Why, indeed? Our industry as it exists is well-established. Not everyone is getting rich and powerful from it, but the ones who are, are getting very much so: they control the resources, they have too much to lose if anything changes: where they going to invest? – Exactly: they are going to invest in maintaining the status quo.

 

So, what is to be done? Is it even possible to turn things around?

 

I do not know. It may already be too late. But I, for one, would rather go out trying, than to ignore the facts and idly watch it go on.

 

The technology to prevent – and now I hope, reverse – all of this – has existed for many years.

 

If the atmosphere is Terra’s skin, the ground is her muscle: heat pump technology transfers the heat from our climate control systems into the earth rather than the air, and then can release it back to us when we need it in the winter. Muscle is more sturdy than skin and more resilient; we have tried use it to dispose of some of our other wastes, but the ground stores and maintains most of our water supply, and if humans have needs, air and water fall high in the queue. Even plundering the earth for her power has backfired grievously upon us.

 

One of the reasons solar power has not proliferated is price: a simple, single family dwelling can cost as much as ten thousand dollars or more to become self-sufficient on solar. At one hundred dollars per month average for electricity it could take as long as a decade to recoup the investment. By then, some repairs or maintenance will be necessary, and those are likely to be expensive also.

 

Not much help, there…

 Image

 

One of my favorites, wind power, provides benefits solar does not. It is not often that the air is dead calm, day or night; together, the two might accomplish the task; both require banks of batteries and inverters to transform the direct current of the collectors and batteries into the safer and more common alternating current of the existing grids.

 

To my grief, I just read an article in the Daily Mail, detailing how the magnets required for commercial wind farms is ruining an area of China. It is unacceptable to destroy any ecosphere for the sake of another ecology. Until cleaner refining processes are found

for these ores, it appears wind is at a disadvantage.

 

http://www.dailymail.co.uk/home/moslive/article-1350811/In-China-true-cost-Britains-clean-green-wind-power-experiment-Pollution-disastrous-scale.html

 

But then, is it really? I cannot tell from the article whether this was concerning all magnets, or just the ones necessary for commercial generators. What dictates that we must be dependent on a grid, anyway? I am advocating independence from the grid for the majority of citizens, with a primarily solar power collection system that could be integrated into existing roofs without using space that could otherwise be farmed or saved for wildlife. Augmented with a small backyard windmill or two, each household could be entirely self-sufficient electrically.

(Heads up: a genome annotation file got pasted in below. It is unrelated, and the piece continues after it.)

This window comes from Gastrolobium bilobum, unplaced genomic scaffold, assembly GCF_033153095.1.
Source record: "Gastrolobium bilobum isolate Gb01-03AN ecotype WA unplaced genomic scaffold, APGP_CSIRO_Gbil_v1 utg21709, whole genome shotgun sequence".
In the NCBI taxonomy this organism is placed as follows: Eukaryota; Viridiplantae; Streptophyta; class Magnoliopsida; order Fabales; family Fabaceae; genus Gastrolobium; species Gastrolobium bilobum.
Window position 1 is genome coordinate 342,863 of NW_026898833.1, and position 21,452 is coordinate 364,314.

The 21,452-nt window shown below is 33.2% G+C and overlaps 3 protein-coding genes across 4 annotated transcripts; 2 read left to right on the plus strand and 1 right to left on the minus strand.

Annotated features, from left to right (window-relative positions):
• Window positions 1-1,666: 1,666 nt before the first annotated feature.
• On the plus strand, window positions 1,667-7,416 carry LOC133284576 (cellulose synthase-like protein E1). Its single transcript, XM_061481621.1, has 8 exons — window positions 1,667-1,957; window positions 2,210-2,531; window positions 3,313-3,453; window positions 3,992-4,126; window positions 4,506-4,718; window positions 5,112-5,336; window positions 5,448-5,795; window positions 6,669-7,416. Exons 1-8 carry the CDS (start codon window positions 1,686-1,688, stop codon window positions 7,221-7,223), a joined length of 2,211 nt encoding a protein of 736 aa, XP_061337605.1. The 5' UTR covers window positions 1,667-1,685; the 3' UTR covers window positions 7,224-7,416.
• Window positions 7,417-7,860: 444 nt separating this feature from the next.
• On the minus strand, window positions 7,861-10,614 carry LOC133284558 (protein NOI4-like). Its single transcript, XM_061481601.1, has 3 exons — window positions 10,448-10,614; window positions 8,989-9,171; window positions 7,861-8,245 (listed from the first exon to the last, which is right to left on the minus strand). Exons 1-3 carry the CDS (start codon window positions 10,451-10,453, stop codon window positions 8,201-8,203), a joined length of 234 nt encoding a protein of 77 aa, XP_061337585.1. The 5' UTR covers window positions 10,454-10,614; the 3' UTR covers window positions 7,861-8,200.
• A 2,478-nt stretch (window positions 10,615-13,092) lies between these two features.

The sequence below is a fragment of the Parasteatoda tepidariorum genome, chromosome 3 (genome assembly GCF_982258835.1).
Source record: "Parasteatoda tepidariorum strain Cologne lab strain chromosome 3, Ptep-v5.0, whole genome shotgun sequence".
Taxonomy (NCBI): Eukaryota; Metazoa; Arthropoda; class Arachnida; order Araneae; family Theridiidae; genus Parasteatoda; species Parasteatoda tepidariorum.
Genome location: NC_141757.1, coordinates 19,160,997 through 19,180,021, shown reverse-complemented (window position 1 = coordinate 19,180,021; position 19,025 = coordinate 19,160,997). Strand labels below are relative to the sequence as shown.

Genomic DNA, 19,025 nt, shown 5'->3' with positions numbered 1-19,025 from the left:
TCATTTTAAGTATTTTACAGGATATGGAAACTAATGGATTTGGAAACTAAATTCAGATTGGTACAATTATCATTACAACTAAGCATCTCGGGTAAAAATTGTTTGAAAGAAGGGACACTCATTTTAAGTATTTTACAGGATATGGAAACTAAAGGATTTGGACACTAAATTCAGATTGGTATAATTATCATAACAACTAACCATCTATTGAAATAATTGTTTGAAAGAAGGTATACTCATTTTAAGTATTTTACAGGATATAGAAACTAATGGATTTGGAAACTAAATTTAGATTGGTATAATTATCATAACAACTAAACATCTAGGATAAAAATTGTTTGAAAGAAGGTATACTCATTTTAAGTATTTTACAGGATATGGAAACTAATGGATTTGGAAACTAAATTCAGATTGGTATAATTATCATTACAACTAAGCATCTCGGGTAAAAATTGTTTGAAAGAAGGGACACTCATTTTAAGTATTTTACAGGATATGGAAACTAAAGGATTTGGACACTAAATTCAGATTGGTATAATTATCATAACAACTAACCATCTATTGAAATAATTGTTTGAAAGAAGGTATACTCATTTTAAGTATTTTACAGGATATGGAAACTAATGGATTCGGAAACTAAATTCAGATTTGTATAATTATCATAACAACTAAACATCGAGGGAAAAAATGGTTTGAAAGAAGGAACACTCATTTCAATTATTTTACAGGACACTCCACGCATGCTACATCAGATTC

But until the price comes down, it seems unrealistic for now.

Image

 

There are still things we can do. An ‘energy audit’ of a home is never a bad idea. Even new homes need to be given check ups, like every other product. The best thing about saving energy in the first place is that it need not be done all at once. Some power losses can be stemmed more economically than others; the savings from tackling those could be channeled into other repairs. With the improved technologies in sealants, insulation, and construction materials, the demand on solar and wind collectors will be decreased, making independence more affordable.

 

As for transportation: that technology has been around for ages also. Again, it did not serve the status quo and so got buried – hidden away in corporate vaults and the dusty archives of the Bureau of Copyrights and Patents.

 

http://www.nytimes.com/2007/06/03/magazine/03wwln-essay-t.html?_r=2&

 

There is no reason to scrap all existing automobiles in favor of the new hybrids and electrics. A whole industry could grow up around conversions, which could include hybrids that ran exclusively on biofuel and solar collectors incorporated into the vehicle’s skin. The plug-in option for emergencies would be a bonus.

 

Of course, none of this is or would be as simple as it sounds here. Each step in the process offers opportunities for graft and other abuses. Systems and people do not change overnight. This may be a subject for further discussion later in this series. For now, though, change we must, or it will all be moot: Nature will take her course, whether we are with her – or against her…

 Image